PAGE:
It has been suggested that Brain-Computer Interfaces (BCI) may one day be suitable for controlling a neuroprosthesis. For closed-loop operation of BCI, a tactile feedback channel that is compatible with neuroprosthetic applications is desired. Operation of an EEG-based BCI using only vibrotactile feedback, a commonly used method to convey haptic senses of contact and pressure, is demonstrated with a high level of accuracy.
A Mu-rhythm based BCI using a motor imagery paradigm was used to control the position of a virtual cursor. The cursor position was shown visually as well as transmitted haptically by modulating the intensity of a vibrotactile stimulus to the upper limb. A total of six subjects operated the BCI in a two-stage targeting task, receiving only vibrotactile biofeedback of performance. The location of the vibration was also systematically varied between the left and right arms to investigate location-dependent effects on performance.
Results and Conclusion
Subjects are able to control the BCI using only vibrotactile feedback with an average accuracy of 56% and as high as 72%. These accuracies are significantly higher than the 15% predicted by random chance if the subject had no voluntary control of their Mu-rhythm. The results of this study demonstrate that vibrotactile feedback is an effective biofeedback modality to operate a BCI using motor imagery. In addition, the study shows that placement of the vibrotactile stimulation on the biceps ipsilateral or contralateral to the motor imagery introduces a significant bias in the BCI accuracy. This bias is consistent with a drop in performance generated by stimulation of the contralateral limb. Users demonstrated the capability to overcome this bias with training.
For severely paralyzed people, a brain-computer interface (BCI) provides a way of re-establishing communication. Although subjects with muscular dystrophy (MD) appear to be potential BCI users, the actual long-term effects of BCI use on brain activities in MD subjects have yet to be clarified. To investigate these effects, we followed BCI use by a chronic tetraplegic subject with MD over 5 months. The topographic changes in an electroencephalogram (EEG) after long-term use of the virtual reality (VR)-based BCI were also assessed. Our originally developed BCI system was used to classify an EEG recorded over the sensorimotor cortex in real time and estimate the user's motor intention (MI) in 3 different limb movements: feet, left hand, and right hand. An avatar in the internet-based VR was controlled in accordance with the results of the EEG classification by the BCI. The subject was trained to control his avatar via the BCI by strolling in the VR for 1 hour a day and then continued the same training twice a month at his home.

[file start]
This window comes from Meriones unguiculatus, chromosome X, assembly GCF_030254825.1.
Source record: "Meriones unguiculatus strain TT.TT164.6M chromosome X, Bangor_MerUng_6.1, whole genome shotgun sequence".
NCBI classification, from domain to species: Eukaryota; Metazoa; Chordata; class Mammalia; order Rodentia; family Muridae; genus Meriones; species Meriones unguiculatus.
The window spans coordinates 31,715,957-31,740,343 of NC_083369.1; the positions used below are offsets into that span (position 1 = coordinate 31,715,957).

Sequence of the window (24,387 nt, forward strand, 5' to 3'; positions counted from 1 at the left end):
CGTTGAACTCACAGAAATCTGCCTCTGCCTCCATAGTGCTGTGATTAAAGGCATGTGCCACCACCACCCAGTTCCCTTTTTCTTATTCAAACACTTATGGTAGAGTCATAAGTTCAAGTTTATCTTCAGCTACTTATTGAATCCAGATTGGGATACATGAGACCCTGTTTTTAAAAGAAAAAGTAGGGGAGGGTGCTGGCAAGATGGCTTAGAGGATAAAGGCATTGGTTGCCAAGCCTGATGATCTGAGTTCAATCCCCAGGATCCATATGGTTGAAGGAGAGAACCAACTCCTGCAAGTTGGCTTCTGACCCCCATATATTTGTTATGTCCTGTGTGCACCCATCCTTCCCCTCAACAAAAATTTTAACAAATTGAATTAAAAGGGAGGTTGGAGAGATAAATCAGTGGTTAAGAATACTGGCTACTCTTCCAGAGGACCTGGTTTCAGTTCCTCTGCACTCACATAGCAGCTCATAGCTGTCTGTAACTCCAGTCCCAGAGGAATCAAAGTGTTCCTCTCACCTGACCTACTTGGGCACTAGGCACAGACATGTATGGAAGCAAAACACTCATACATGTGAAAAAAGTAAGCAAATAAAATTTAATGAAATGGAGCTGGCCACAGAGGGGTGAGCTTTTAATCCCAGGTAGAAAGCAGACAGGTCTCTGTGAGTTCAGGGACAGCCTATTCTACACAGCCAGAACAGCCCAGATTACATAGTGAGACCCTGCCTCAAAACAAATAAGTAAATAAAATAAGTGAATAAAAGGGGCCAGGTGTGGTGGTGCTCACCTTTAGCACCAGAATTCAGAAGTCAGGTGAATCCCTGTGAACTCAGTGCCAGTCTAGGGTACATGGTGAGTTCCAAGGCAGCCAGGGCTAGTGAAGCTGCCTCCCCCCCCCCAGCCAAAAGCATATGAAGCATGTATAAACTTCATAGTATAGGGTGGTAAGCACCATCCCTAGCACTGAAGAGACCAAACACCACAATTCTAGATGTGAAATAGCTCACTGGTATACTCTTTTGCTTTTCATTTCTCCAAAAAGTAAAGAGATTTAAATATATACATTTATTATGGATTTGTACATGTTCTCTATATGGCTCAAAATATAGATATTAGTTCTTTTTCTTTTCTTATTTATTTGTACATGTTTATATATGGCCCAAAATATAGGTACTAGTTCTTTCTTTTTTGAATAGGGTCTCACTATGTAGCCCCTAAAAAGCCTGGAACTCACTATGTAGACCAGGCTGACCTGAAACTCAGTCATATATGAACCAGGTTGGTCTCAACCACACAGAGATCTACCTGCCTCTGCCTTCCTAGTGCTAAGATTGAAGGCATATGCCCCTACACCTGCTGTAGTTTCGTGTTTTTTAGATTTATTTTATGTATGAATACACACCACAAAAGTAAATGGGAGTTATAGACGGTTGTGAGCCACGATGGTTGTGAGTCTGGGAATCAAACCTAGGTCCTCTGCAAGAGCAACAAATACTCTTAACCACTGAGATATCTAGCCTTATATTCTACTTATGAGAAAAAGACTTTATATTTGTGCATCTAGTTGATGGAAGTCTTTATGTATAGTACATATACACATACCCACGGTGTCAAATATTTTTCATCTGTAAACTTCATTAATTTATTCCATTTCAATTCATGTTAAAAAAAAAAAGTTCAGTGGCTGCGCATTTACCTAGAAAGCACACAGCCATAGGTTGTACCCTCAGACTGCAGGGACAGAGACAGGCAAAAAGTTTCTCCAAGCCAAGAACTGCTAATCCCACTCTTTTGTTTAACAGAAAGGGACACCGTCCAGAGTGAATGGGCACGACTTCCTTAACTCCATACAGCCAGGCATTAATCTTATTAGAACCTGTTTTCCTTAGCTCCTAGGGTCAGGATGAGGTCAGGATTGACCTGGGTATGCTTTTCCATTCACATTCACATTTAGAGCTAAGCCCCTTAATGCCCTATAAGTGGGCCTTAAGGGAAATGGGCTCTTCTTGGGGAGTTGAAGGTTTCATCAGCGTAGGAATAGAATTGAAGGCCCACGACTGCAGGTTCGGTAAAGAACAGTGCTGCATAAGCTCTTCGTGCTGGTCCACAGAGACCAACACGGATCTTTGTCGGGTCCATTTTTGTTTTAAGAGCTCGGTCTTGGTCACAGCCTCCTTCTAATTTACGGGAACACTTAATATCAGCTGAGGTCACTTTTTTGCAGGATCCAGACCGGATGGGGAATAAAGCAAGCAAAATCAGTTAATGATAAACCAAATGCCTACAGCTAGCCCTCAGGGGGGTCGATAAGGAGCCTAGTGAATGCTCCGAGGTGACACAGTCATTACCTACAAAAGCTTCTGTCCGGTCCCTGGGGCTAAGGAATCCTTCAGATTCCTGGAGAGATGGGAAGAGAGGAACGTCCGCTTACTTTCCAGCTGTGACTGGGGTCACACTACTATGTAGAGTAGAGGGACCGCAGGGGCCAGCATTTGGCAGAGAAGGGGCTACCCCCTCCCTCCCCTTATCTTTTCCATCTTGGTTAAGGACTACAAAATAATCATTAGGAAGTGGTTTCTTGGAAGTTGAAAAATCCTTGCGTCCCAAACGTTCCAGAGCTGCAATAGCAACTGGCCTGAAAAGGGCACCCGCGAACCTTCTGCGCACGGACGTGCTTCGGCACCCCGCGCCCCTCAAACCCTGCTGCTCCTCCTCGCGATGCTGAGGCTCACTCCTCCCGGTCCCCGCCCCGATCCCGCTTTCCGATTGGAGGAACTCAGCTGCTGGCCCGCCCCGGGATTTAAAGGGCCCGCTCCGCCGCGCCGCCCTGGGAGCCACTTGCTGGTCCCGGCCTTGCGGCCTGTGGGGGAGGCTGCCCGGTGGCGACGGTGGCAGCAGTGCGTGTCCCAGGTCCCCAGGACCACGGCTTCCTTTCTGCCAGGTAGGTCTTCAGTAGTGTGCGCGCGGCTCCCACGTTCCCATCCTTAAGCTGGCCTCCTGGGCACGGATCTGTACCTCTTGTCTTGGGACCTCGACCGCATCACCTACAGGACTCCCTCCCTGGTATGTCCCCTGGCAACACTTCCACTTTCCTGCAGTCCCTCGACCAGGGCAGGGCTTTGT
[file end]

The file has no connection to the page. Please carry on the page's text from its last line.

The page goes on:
After the training, the error rate of the EEG classification decreased from 40% to 28%. The subject successfully walked around in the VR using only his MI and chatted with other users through a voice-chat function embedded in the internet-based VR. With this improvement in BCI control, event-related desynchronization (ERD) following MI was significantly enhanced (p < 0.01) for feet MI (from -29% to -55%), left-hand MI (from -23% to -42%), and right-hand MI (from -22% to -51%).
These results show that our subject with severe MD was able to learn to control his EEG signal and communicate with other users through use of VR navigation and suggest that an internet-based VR has the potential to provide paralyzed people with the opportunity for easy communication.
The use of Brain–Computer Interface (BCI) technology in neurorehabilitation provides new strategies to overcome stroke-related motor limitations. Recent studies demonstrated the brain's capacity for functional and structural plasticity through BCI. However, it is not fully clear how we can take full advantage of the neurobiological mechanisms underlying recovery and how to maximize restoration through BCI. In this study we investigate the role of multimodal virtual reality (VR) simulations and motor priming (MP) in an upper limb motor-imagery BCI task in order to maximize the engagement of sensory-motor networks in a broad range of patients who can benefit from virtual rehabilitation training.